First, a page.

Somehow this seems preferable to requiring everyone to watch Lady Gaga and the Muppets Holiday Spectacular on Thanksgiving night.
And I definitely think we are due for a Spielberg marathon over winter break. Because while not technically holiday fare, there is no question ET's desperation to "phone home" is about as "in the spirit" as you can get.
And Jurassic Park? Well, the raptors aren't exactly reindeer. But an awful lot of those dinosaurs really do look quite a bit like Mr. Carrey's live-action Grinch.comments powered by Disqus
The recent shift in the weather is just another sign that autumn is fast approaching. That means one of my favorite activities is just around the corner -- apple picking. My husband and I have been picking apples every fall since before our kids were born.
I have a lot of questions about what to put on my eight-month-olds' plates -- and, if I'm honest, a deep and abiding fear of putting the wrong thing there. Did I start them on solid foods at the right time? What's the deal with baby-led weaning -- how much self-feeding should they be doing? At what age should I give them potential allergens like shellfish or nut products?
Lily the potbellied pig arrived at Heartland Farm Sanctuary blind, lethargic and too overweight to walk. The children of Heartland's summer day camp program took it upon themselves to put the curl back in her tail.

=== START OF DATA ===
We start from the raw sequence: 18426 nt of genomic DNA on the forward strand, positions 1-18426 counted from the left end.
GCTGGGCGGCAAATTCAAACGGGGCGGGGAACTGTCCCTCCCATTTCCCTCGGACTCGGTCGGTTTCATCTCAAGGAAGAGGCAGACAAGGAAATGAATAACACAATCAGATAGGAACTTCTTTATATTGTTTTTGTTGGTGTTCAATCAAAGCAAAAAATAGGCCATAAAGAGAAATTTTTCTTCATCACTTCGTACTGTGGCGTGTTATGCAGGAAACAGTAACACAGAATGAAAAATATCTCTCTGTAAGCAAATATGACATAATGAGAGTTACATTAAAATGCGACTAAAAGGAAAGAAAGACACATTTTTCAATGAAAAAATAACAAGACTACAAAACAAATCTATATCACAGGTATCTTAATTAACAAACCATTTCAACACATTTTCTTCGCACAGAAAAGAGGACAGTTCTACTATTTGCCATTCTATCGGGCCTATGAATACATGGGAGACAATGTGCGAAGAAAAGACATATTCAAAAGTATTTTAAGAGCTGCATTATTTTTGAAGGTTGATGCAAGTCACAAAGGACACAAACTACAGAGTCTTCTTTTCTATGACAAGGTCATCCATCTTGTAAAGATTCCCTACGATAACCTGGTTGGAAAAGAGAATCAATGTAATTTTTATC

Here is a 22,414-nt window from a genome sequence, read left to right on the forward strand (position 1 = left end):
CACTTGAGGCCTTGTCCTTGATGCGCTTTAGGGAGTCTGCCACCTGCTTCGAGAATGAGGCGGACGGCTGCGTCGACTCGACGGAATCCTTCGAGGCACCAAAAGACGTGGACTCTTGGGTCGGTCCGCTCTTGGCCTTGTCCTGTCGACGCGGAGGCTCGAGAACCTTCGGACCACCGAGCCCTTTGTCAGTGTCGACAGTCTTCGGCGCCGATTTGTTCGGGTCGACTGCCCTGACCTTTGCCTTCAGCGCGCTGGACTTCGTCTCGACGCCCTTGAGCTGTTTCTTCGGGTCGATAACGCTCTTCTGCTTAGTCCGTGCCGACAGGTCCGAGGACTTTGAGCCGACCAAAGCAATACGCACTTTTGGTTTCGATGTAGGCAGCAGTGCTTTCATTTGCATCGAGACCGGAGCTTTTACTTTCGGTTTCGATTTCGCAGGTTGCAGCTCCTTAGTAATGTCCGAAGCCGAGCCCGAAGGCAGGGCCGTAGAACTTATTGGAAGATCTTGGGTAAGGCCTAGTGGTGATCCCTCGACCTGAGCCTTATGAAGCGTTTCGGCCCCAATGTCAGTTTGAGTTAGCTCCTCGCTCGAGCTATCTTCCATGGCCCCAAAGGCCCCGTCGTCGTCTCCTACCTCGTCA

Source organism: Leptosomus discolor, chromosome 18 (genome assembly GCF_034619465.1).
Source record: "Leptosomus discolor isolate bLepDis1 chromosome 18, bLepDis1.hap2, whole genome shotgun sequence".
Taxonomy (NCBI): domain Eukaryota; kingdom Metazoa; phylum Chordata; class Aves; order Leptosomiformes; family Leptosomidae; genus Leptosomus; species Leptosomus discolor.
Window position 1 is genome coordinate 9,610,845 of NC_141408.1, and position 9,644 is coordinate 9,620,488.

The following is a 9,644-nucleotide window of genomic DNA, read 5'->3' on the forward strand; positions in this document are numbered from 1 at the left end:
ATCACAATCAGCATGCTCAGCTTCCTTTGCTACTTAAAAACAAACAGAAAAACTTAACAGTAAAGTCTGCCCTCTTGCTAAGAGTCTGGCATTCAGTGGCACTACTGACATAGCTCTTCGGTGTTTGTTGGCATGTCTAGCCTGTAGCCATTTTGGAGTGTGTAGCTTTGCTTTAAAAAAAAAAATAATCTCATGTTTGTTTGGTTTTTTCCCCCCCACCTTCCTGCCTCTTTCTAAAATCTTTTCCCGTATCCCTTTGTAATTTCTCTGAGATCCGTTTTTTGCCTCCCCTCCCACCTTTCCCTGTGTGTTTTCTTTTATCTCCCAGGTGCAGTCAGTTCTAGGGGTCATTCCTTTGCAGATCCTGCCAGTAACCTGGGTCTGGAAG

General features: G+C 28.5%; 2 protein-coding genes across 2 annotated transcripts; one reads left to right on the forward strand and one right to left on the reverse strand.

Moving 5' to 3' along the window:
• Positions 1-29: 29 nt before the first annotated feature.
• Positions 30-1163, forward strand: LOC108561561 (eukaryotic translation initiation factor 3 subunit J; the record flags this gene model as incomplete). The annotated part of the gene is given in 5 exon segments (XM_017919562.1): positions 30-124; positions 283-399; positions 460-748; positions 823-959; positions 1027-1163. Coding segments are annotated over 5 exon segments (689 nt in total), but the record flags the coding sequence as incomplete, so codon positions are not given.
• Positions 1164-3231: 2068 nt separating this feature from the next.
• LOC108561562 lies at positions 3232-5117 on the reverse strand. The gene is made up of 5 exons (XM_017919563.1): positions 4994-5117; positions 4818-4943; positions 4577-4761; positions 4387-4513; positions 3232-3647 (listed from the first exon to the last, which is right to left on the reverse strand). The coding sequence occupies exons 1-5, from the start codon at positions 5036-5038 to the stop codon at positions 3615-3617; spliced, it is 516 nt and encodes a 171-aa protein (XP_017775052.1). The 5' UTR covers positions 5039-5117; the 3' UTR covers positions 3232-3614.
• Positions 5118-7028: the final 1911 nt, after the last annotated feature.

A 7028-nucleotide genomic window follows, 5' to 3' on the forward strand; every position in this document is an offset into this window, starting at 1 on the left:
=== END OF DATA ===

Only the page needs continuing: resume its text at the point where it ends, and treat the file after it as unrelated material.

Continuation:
Is it just me or does each summer seem to go by quicker than the last? The end of summer is upon us and for many families this means the start of a new school year.
This past week, on the way to the grocery store, my daughter asked what I believed she thought would be a innocuous question, "Mom, when are we going back-to-school shopping?"
Volunteering with the Young Writers Summer Camp this past week really helped me to remember how utterly creative kids can be when encouraged to come up with their own ideas and use their own words.
This past week I gleefully accepted an offer for new job on the UW-Madison campus. My kids are getting are older and I guess I've felt for a while now that it was time to figure out what would be next for me on the professional front.
"Kids spend so much time in and around school, it's the only place where some have a chance to develop an appreciation for a healthy lifestyle," says Katie Hensel, founder and executive director of Tri 4 Schools.
"I'm envious, mom," said my twelve-year-old daughter as she hopped in the car after theater camp last week. "All the other kids in my group seem to really like, and to be really good at, singing, dancing and acting. But I think all those things are just okay."
"People are looking to book space here all the time," says Remy Fernández-O'Brien, communications and facilities coordinator for the Lussier Community Education Center, a private, nonprofit community center on Madison's west side. "They want to throw their child's first birthday party here or hold a Girl Scout meeting. We're really busy year-round, but it's especially lively here in the summer."